The Art of Kintsugi is Changing How I View The River of My Life

12 Mar

I recently learned about the Japanese way of repairing broken ceramics through a process called kintsugi.  When a beloved pot or plate or mug or bowl or vase breaks, we usually throw it away.  There is not good repair for these items. But the Japanese developed a way to bond them together and make them more beautiful.   After a resin used to bond the broken pieces together and the edges are smoothed, the repair is completed with gold (kintsugi) or silver (gintsugi) painted into the mended areas.  They form golden veins.  This ‘Golden repair” makes the object more beautiful than before.

When I first read about kintsugi, I had one of those moments of epiphany that occurs when two totally different areas of my life combine.   I was going to be facilitating an evening class with my friend.  We had 19 women signed up to do a project called “the River of Life,’ which is part of the Wise Aging program designed by the Institute for Jewish Spirituality.

My friend and I participated in a two-day workshop to become instructors several years ago.  We had taught a full class on the topic of Wise Aging, but this was our first class in a while.  We were only going to touch on this one area where participants look back through their life, remembering the stories that were important to them, while seeing the threads and trends that impacted how they journeyed through life.

Sometimes people have a difficult time looking back on their lives. Events occurred that bring them distress because they have been unable to overcome the emotions that those memories bring to them.  They cannot get past and cannot move forward.  They see this as a broken thread; an unresolved flaw in their river.

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Although not Kintsugi, the turquoise embedded in the bowl’s cracks and flaws makes it more beautiful

It was while I was preparing for this class that I was reading a book for my job called, “The Growth Mindset Playbook, A Teacher’s Guide to Promoting Student Success.”  In Chapter 5, subtitled as “Failure As A path to Success,” the authors ended the chapter with information about kintsugi. In the book the authors wrote, “These restorations are not seen as a flaw in the piece, but as part of its history and something that makes it uniquely beautiful, and more interesting and valuable than before.”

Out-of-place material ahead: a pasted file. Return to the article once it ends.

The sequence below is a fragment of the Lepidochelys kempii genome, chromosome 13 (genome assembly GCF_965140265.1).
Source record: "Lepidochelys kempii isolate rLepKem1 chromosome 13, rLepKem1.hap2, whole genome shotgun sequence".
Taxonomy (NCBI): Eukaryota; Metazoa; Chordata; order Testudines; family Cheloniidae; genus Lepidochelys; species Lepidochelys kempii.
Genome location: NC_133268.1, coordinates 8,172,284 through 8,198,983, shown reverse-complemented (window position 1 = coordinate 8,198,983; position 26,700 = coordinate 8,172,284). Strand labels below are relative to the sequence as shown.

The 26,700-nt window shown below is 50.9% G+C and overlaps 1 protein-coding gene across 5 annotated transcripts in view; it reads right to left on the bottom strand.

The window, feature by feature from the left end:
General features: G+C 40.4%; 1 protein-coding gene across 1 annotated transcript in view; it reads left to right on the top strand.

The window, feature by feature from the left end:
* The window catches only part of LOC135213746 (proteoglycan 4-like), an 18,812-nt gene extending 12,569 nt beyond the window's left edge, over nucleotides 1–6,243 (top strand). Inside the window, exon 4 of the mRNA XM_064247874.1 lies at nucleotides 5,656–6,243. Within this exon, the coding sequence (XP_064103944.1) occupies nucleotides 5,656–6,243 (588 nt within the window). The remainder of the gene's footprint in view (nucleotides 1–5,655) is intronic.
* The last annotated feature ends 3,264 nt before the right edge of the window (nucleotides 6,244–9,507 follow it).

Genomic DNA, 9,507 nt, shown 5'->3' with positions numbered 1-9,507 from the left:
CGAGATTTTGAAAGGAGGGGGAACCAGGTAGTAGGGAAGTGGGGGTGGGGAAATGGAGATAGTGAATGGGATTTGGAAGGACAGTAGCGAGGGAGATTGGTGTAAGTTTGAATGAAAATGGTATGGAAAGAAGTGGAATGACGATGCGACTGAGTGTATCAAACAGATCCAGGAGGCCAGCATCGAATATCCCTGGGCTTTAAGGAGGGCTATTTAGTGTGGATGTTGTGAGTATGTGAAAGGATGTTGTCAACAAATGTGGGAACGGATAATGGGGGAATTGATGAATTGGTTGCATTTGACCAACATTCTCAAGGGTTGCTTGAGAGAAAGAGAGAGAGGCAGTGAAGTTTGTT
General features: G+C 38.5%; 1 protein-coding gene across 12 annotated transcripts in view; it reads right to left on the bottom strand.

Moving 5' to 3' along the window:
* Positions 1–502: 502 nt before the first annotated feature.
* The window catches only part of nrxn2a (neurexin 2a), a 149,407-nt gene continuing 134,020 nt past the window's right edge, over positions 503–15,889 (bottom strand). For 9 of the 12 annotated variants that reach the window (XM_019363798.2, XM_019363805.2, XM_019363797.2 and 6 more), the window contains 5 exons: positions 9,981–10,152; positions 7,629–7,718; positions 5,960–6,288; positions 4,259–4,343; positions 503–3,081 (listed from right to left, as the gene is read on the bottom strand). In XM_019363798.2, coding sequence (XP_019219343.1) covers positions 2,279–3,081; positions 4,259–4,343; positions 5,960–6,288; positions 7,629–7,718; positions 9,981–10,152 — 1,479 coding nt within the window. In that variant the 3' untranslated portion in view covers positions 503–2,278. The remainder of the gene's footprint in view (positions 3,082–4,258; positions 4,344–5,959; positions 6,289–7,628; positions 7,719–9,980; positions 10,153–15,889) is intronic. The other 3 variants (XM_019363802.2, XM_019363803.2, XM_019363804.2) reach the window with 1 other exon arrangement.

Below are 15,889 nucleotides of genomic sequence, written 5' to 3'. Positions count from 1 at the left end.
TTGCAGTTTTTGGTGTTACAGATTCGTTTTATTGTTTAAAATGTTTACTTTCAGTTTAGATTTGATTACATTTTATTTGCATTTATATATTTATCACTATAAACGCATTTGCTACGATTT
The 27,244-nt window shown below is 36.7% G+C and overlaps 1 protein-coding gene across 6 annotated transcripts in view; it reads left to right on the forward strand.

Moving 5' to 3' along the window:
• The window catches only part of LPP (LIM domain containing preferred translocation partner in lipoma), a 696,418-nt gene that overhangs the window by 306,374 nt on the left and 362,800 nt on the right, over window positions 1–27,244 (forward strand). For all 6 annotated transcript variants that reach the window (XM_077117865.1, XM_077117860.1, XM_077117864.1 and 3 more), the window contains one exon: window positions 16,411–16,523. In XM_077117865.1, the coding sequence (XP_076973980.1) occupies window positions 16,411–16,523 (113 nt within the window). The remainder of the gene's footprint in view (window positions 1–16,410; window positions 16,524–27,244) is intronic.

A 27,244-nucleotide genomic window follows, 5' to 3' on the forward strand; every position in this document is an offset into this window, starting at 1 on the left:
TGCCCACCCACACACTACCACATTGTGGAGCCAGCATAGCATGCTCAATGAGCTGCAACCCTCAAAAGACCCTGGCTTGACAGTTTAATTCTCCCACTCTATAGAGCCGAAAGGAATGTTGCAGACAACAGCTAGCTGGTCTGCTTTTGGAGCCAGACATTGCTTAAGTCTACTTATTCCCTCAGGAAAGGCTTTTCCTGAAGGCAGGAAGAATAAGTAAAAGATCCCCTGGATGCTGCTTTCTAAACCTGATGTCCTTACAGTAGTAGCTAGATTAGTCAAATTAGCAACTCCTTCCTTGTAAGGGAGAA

YES!  The journeys we take in our lives are like the rivers with bends and falls and excitement, thrilling moments followed by peaceful floats.  Events occur that we cannot control.  We can only control our reactions to these events.  We have some control of the boat and the steering, but oftentimes events shatter our world.  We feel broken.  But we, like items repaired through kintsugi, are actually more beautiful and interesting because of our experiences.  We learn through each event we see and experience.  We become wiser and we can provide so much guidance.

Through failure we learn.   But is it really failure?  I think not.  Each episode or event in our life enriches our understanding of ourselves and of others. Empathy and compassion for others is increased when we can see the world in their place.

I am feel emotional attachment to those who suffer from infertility, because I too suffered though this.  I also underwent procedures and surgeries in an effort to have a family.  I feel what they feel.  But the golden veins of repair have helped me be a compassionate friend.

I saw kintsugi as the perfect way to explain this philosophy to the class.

The important aim, for me, is to always keep positive.  I want to see my life’s journey completed by golden and silver streams of repairs. Each one making me stronger and more lovely.  My outlook on the world might be different then before I needed the repair. When I look back at my life I want no regrets.  I want to believe that all that happened made me stronger, just as the repairs increase the strength of the broken ceramics

I believe, like kintsugi, each of our journeys through the river of our lives is uniquely beautiful.  It just takes us opening our eyes and seeing the best and not focusing on the hardships that will get us through.

6 Responses to “The Art of Kintsugi is Changing How I View The River of My Life”

  1. Amy March 12, 2018 at 7:30 pm #

    Beautifully stated, and the image really is powerful. Thank you.

    • zicharon March 12, 2018 at 7:45 pm #

      The image of Kintsugi has been on my mind since I learned of it. I think it so describes life in a positive way.

      • Amy March 13, 2018 at 7:34 am #

        It does—-one other analogy comes to mind—that the gold and silver lines filling the cracks are like our hard-earned wrinkles. They add beauty and meaning to our lives by showing that we have lived long enough to have them.

      • zicharon March 13, 2018 at 7:34 am #

        Yes!

  2. yourmindsamess September 10, 2018 at 3:17 am #

    Really enjoyed this post. Kintsugi is such a beautiful idea more so when applied to ourselves.

    • zicharon September 10, 2018 at 6:44 am #

      It is such a wonderful path to healing I believe.

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